Friday, July 29, 2011, 3:09 AM
The virtues of standard sizing has its limitations. When the designer goofs up, the following happens and has happened in my own life.
In days of yore, one day, the transit operator decided to inform the ladies, starting with me, that bundle buggies do go through the rear/middle exit due to both the door frame and buggy axle being 18-inches.
After a few tries, I dragged the bundle buggy back up the steps, seized it sideways and stomped out and down a full 14-inches to the ground from the bottom step. Phew! I was younger and stronger then.
What the designer and the transit operator didn't consider was that there are caps on the 18-inch axle to hold the wheels on making the egress quite impossibly about an inch too narrow. Now that's quite a bit when the steps are boxed in not allowing me to twist the buggy through one of the two back doors.
Some packing boxes are wisely made and others are, well, standard sizing. The outer measurements of both the packing boxes and boxes that are supposed to go inside are the same. It should be the interior of the packing boxes and the exterior of the boxes holding the goods that should allow a good fit.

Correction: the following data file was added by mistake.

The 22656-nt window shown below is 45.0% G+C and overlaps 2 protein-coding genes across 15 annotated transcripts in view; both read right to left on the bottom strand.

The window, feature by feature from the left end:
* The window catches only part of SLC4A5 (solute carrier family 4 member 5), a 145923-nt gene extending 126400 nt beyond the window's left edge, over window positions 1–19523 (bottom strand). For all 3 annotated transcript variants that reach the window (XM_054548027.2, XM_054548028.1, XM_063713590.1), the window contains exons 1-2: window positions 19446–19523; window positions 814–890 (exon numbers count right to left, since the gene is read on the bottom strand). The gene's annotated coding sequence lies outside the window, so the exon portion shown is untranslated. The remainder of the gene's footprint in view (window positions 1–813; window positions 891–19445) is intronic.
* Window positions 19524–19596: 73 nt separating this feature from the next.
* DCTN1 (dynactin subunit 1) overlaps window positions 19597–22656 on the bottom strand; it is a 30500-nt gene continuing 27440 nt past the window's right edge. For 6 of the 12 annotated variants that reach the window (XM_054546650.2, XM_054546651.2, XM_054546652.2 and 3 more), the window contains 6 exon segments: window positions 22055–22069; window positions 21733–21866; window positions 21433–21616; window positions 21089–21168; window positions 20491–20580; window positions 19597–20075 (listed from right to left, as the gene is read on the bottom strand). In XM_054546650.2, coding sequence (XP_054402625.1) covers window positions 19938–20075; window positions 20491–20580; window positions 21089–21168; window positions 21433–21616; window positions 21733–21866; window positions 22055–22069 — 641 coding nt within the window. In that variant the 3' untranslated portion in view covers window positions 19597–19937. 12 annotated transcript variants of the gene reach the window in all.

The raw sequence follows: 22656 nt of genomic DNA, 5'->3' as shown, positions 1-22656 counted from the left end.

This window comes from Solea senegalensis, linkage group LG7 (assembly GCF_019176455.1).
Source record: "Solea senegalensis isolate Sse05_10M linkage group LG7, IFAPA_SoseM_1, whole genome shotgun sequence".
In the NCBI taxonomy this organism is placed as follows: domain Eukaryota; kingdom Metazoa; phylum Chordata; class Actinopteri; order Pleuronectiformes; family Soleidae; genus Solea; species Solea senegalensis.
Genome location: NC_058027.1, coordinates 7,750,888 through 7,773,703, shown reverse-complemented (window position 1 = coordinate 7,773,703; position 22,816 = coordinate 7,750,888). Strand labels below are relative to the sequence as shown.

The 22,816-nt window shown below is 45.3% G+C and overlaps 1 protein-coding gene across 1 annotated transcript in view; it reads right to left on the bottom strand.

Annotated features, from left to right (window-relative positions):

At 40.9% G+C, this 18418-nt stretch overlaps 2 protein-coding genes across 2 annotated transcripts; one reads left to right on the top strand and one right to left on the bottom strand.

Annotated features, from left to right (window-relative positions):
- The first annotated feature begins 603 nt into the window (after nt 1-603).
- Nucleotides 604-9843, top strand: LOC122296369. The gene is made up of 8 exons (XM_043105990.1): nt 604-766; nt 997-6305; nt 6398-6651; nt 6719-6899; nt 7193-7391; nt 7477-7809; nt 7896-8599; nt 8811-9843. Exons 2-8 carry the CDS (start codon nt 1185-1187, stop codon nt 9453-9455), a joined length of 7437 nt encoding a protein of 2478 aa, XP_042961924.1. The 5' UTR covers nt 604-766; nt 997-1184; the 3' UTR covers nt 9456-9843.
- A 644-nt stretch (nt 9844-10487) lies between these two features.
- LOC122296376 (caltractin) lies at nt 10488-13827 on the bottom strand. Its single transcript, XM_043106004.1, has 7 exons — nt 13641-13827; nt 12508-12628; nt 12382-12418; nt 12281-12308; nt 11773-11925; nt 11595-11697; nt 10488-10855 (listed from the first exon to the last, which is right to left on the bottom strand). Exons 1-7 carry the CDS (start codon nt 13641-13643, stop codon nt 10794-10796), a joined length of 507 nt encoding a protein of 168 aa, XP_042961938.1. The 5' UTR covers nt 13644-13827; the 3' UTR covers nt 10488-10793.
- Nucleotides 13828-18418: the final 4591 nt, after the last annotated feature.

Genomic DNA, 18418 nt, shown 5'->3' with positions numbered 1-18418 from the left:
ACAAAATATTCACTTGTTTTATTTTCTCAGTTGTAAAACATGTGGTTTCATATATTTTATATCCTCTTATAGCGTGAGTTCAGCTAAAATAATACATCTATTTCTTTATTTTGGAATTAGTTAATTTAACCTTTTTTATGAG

My latest plaint is my new refrigerator. I had to replace my old olive green refrigerator. I set out to determine all angles including one from life's oldest lessons as a child in the former Eaton department store. The salesman told Mom and Dad before they started choosing a refrigerator, they had to know the size of the space available for the fridge.
With that knowledge in hand, I chose the only refrigerator that would fit and at that only if I had the baseboard of the niche taken out. That was due to standard sizing of the fridge to the upper walls of the niche.
Wisely, the new store sent me an unadvertised fridge that would fit without wrecking the wall and floor finishing. A much smaller refrigerator that has earned my disdain in the short period of time I've had it. Firstly, it's painfully small. There is even lots of space left over in the refrigerator niche. Secondly, they charged me more for their expertise and wisdom than for the other impossible but more spacious fridge I ordered.
Thirdly, inside the refrigerator, the shelf above sits on the lids of the jars on the shelf below if I am to have any economy of space. This is insane as all the weight on the shelf above would rest on glass jars.
This phenomena is due to the height of the jar being the same as the height of the space allowed for the slides that are built into the sides of the fridge interior. The designer hadn't allowed for the thickness of the shelves themselves.
However, when foresight is used, the tall yoghurt container does fit between shelves very well without lifting the shelf above to make it fit. However, the height between shelves doesn't allow two medium tubs. ¿¿Mores: Eat yoghurt not sauces and pickles??
It's a Catch-22 situation, my friends. Do I live with this comical situation or have the designer sacked for the entrepreneur's better economy only to have another novice designer fudge up my life?
God willing, there will be a solution. God bless and good luck shopping!